Here is an interactive, 3D terrain view of a GPS track (yellow) to Sandstone Peak from Wendy Drive via Boney Mountain’s Western Ridge and Tri Peaks, then returning via Big Sycamore Canyon and the Upper Sycamore Trail. Two alternate routes are also shown (red). To change the view, use the control on the upper right side of the screen. Track and placename locations are approximate and subject to errors. Poor weather and other conditions may make this route unsuitable for this activity.
The forecast for the Los Angeles area (Saturday, December 10) was for a chance of rain in the afternoon, with rain developing overnight and continuing into Sunday morning. There was also a slight chance of light rain or drizzle in the Santa Monica Mountains in the morning.
It was overcast in the West Valley as I drove to the trailhead, and I wondered if my run would be dank and drizzly. But as I drove up Reseda Blvd. toward Marvin Braude Mulholland Gateway Park, I was surprised to find patches of blue sky overhead.
I started the run a little before 7:00 a.m. and headed up the connecting single-track trail to dirt Mulholland and Fire Road 30. Many runs from the Top of Reseda start this way, and I turned onto Fire Road 30 and continued up to the Hub — about 2.5 miles from the trailhead.
For the first couple of miles, I wasn’t sure how long a run I would do or where I was headed. But as I neared the Hub, I had to make a decision. To a large extent, a decision that depended on the weather.
What had been partly cloudy skies had coalesced into a layer of clouds that just touched the top of the highest peaks. I’d been thinking about doing an out-and-back to High Point (Goat Peak), but if the weather continued to deteriorate, the only view I would see from the peak would be the interior of a cloud. I finally decided to give it a go and hope the peak didn’t get socked in with clouds and fog.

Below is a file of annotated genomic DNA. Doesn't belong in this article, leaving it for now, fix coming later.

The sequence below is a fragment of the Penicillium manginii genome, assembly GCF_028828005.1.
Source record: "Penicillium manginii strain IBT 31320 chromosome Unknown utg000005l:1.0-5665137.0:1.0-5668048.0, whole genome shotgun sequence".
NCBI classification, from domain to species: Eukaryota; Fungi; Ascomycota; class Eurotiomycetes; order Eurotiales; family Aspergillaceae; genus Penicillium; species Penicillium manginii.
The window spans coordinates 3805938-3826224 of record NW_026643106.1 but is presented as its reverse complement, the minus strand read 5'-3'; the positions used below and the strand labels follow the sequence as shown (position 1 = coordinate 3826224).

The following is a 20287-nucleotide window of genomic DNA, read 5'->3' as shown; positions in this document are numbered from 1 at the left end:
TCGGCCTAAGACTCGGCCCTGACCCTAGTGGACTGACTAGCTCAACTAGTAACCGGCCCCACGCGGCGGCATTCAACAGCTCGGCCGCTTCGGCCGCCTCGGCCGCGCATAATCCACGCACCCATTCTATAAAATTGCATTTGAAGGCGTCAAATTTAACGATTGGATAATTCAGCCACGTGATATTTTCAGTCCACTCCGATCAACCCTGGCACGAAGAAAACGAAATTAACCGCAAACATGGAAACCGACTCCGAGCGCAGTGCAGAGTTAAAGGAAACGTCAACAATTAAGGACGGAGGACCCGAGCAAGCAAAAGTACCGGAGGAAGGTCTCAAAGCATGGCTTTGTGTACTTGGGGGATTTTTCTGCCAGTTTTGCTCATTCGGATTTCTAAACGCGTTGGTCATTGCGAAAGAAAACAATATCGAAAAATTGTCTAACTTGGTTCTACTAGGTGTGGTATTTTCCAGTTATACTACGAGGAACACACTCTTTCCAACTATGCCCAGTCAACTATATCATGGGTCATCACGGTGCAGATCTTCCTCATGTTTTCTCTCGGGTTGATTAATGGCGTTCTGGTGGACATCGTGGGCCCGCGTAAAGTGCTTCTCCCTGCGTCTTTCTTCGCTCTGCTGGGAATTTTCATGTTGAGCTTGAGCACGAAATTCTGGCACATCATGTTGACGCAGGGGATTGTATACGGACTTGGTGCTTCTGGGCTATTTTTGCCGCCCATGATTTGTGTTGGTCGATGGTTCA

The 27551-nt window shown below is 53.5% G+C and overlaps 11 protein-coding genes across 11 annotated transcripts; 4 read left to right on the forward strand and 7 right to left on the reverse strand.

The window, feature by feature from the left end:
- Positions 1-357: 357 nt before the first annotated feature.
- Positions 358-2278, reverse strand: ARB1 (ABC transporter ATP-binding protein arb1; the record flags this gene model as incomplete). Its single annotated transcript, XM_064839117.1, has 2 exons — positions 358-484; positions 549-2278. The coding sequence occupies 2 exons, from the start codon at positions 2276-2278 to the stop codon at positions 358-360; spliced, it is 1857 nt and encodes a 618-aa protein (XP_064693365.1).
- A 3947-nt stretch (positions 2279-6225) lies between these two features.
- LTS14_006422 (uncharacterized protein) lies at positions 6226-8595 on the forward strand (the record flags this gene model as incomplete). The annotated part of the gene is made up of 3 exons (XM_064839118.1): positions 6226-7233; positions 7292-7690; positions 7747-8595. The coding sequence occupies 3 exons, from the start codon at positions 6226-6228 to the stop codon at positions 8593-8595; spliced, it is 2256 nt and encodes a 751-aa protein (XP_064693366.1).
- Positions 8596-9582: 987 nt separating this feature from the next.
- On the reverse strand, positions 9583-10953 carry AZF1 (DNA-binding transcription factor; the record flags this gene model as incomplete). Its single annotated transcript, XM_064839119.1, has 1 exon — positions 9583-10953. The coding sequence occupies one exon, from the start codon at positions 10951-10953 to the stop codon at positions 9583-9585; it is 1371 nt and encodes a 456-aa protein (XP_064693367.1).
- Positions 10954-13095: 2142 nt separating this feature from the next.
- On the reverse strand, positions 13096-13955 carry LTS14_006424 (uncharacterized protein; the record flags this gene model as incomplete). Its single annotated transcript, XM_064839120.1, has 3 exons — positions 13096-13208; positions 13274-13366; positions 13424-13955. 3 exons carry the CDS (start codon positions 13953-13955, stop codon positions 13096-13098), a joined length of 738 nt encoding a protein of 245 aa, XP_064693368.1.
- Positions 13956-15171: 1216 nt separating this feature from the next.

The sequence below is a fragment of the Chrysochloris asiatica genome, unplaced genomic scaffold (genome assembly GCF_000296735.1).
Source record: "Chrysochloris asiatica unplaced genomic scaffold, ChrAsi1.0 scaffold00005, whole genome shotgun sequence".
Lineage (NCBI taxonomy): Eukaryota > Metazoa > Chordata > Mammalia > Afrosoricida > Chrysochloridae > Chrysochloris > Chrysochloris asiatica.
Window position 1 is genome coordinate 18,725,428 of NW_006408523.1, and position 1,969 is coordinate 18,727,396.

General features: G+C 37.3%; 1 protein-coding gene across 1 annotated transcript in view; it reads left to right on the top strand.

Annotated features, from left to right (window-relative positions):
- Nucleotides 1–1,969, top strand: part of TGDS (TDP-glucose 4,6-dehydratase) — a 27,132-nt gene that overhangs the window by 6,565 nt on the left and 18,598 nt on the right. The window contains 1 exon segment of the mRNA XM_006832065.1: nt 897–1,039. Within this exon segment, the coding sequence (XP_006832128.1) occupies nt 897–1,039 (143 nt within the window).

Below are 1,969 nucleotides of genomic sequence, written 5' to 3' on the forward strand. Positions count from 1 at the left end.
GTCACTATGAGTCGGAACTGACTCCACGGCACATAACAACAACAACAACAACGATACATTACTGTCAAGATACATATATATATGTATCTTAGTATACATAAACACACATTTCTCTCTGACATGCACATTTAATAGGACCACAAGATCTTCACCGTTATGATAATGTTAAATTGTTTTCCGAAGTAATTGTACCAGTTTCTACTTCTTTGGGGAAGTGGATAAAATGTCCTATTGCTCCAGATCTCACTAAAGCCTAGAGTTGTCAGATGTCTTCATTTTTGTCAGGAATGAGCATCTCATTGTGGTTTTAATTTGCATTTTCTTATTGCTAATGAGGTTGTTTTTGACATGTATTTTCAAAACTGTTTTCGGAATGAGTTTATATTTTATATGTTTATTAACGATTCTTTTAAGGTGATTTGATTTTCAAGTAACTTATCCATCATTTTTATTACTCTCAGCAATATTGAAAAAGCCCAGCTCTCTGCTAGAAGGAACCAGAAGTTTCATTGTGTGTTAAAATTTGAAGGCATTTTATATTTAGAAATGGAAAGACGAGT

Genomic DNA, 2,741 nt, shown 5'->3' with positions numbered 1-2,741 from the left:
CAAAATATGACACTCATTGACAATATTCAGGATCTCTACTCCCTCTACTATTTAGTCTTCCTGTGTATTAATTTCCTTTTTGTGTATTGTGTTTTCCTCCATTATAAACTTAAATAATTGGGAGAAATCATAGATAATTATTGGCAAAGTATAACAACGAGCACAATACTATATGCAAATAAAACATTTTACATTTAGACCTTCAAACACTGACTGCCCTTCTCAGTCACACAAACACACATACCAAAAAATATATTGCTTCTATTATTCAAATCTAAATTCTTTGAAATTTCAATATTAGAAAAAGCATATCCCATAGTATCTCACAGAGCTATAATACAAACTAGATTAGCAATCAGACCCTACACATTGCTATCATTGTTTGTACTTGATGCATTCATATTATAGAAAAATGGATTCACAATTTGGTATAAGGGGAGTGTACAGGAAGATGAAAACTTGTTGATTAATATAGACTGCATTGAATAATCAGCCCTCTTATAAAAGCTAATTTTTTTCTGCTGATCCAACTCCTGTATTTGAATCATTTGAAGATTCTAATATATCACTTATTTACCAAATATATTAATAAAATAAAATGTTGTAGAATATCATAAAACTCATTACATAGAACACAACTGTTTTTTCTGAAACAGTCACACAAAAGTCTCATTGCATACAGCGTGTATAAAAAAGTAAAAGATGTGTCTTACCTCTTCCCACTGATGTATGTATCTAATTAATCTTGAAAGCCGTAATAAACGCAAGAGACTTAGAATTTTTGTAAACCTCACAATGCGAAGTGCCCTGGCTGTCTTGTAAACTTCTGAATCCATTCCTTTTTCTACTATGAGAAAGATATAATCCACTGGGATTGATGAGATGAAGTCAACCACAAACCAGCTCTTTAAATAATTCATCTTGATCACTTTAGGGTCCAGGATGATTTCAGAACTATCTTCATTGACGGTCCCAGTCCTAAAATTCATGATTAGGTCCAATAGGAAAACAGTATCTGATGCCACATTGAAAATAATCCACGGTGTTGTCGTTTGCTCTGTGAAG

Turning left at the Hub onto the Temescal Ridge Fire Road segment of the Backbone Trail, I ran about a half-mile to where the Backbone Trail forks left off the fire road and becomes a single-track trail. This is the popular Rogers Road segment of the Backbone Trail that eventually ends at Will Rogers Historic State Park.
From Temescal Ridge Fire Road, it’s about 4.25 miles on the Backbone Trail to the unsigned junction with the High Point use trail. It’s on the right and easy to miss. The turnoff is about a half-mile before “The Oak Tree” landmark on the Backbone Trail.
The High Point trail is an unofficial, unmaintained path but is usually in decent shape. There are a couple of short, steep, loose sections on the way to the peak. Nothing is signed, and some side paths diverge from the main trail.
When I reached High Point’s summit, the weather was holding but looked more threatening. Even so, the view was excellent. Panning from east to west underneath the ceiling of clouds, the view included the San Gabriels, Downtown, West L.A., the South Bay, Santa Monica, Palos Verdes Peninsula, Santa Monica Bay, and Catalina.
There were a couple of rogue sprinkles on the way back to the Top of Reseda, but the rain held off in the West Valley until late in the day.
It was clear and cool when I started up Calabasas Peak fire road from the trailhead on Stunt Road.